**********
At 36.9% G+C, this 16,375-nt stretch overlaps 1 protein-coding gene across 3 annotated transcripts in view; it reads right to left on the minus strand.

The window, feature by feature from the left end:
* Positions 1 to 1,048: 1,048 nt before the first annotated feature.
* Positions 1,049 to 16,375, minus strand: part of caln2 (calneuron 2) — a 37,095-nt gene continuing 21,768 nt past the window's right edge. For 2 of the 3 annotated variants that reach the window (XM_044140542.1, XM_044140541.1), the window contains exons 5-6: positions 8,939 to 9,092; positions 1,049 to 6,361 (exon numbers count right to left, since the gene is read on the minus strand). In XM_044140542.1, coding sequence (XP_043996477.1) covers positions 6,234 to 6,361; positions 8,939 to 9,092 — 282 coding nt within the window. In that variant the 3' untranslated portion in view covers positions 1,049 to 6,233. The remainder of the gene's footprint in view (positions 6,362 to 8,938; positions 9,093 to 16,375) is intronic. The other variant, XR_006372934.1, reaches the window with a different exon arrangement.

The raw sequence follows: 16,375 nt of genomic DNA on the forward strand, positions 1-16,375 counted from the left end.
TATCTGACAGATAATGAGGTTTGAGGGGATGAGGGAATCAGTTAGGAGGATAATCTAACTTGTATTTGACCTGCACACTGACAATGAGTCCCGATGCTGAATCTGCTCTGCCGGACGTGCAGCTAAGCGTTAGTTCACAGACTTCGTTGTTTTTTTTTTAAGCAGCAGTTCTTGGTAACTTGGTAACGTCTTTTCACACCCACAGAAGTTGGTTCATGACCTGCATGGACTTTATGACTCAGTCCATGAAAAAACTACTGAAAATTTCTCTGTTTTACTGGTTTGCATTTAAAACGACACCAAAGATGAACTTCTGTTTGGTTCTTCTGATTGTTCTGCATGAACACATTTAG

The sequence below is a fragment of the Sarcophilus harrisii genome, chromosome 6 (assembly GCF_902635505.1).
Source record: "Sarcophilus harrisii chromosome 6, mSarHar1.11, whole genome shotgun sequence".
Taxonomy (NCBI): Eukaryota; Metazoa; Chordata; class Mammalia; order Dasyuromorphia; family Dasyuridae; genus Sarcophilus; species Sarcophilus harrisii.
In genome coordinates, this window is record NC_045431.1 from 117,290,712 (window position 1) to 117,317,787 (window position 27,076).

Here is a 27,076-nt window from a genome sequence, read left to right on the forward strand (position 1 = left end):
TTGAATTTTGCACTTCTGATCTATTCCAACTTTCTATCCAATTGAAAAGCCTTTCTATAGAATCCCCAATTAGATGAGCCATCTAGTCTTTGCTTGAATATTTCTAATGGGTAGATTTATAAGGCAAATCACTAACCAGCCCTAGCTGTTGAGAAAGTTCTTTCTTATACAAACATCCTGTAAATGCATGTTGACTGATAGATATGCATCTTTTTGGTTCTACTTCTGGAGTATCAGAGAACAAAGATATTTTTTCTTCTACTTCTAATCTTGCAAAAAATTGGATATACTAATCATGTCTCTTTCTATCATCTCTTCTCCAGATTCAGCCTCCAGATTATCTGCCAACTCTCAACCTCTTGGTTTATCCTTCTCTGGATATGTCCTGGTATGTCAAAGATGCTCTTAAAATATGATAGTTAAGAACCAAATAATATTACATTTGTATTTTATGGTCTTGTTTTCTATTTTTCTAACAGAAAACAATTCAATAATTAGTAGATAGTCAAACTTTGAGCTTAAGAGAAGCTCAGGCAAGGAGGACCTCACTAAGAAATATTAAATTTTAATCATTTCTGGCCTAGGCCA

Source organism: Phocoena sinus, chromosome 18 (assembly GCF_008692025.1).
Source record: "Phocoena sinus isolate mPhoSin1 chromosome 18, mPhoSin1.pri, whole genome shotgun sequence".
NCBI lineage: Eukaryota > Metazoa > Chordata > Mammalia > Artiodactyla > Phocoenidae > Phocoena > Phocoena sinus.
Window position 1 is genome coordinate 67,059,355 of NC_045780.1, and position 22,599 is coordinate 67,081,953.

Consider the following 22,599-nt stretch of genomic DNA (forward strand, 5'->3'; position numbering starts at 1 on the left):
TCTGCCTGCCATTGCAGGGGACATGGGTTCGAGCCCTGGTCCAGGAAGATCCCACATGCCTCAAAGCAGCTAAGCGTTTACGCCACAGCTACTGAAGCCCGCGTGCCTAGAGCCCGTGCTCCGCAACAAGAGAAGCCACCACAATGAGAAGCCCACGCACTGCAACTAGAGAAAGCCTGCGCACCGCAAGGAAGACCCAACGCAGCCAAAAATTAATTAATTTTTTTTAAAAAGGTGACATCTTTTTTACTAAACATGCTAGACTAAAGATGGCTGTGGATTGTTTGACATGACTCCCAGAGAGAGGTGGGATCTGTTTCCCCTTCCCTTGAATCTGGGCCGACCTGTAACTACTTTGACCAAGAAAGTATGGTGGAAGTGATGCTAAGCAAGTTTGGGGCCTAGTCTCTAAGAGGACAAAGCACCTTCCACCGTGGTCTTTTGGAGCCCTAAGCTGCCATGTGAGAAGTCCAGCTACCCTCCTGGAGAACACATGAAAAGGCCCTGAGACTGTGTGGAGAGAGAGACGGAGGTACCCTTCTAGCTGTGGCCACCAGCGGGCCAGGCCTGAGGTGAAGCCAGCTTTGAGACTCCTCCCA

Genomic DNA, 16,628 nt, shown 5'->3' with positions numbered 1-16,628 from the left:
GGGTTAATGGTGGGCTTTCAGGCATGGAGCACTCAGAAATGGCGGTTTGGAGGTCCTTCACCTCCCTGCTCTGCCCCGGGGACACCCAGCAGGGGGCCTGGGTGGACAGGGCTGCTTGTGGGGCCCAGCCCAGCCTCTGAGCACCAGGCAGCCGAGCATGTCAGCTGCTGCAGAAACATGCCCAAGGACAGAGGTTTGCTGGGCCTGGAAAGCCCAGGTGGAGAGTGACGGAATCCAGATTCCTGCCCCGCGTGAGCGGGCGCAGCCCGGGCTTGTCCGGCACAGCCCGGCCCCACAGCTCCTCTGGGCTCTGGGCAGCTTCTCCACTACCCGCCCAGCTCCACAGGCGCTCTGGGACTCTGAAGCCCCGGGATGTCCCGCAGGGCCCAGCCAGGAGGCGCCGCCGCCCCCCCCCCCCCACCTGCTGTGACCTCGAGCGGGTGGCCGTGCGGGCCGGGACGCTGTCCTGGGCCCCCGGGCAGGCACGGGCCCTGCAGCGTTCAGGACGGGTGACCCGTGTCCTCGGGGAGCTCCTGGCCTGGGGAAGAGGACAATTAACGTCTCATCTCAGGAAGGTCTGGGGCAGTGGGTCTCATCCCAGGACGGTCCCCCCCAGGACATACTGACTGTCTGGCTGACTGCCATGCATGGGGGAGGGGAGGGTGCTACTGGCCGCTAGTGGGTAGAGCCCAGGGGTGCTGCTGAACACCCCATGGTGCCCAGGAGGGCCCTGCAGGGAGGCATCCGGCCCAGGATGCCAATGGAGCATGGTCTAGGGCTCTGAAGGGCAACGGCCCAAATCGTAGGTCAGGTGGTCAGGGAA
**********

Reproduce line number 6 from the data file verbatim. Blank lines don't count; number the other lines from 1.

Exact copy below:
TATCTGACAGATAATGAGGTTTGAGGGGATGAGGGAATCAGTTAGGAGGATAATCTAACTTGTATTTGACCTGCACACTGACAATGAGTCCCGATGCTGAATCTGCTCTGCCGGACGTGCAGCTAAGCGTTAGTTCACAGACTTCGTTGTTTTTTTTTTAAGCAGCAGTTCTTGGTAACTTGGTAACGTCTTTTCACACCCACAGAAGTTGGTTCATGACCTGCATGGACTTTATGACTCAGTCCATGAAAAAACTACTGAAAATTTCTCTGTTTTACTGGTTTGCATTTAAAACGACACCAAAGATGAACTTCTGTTTGGTTCTTCTGATTGTTCTGCATGAACACATTTAG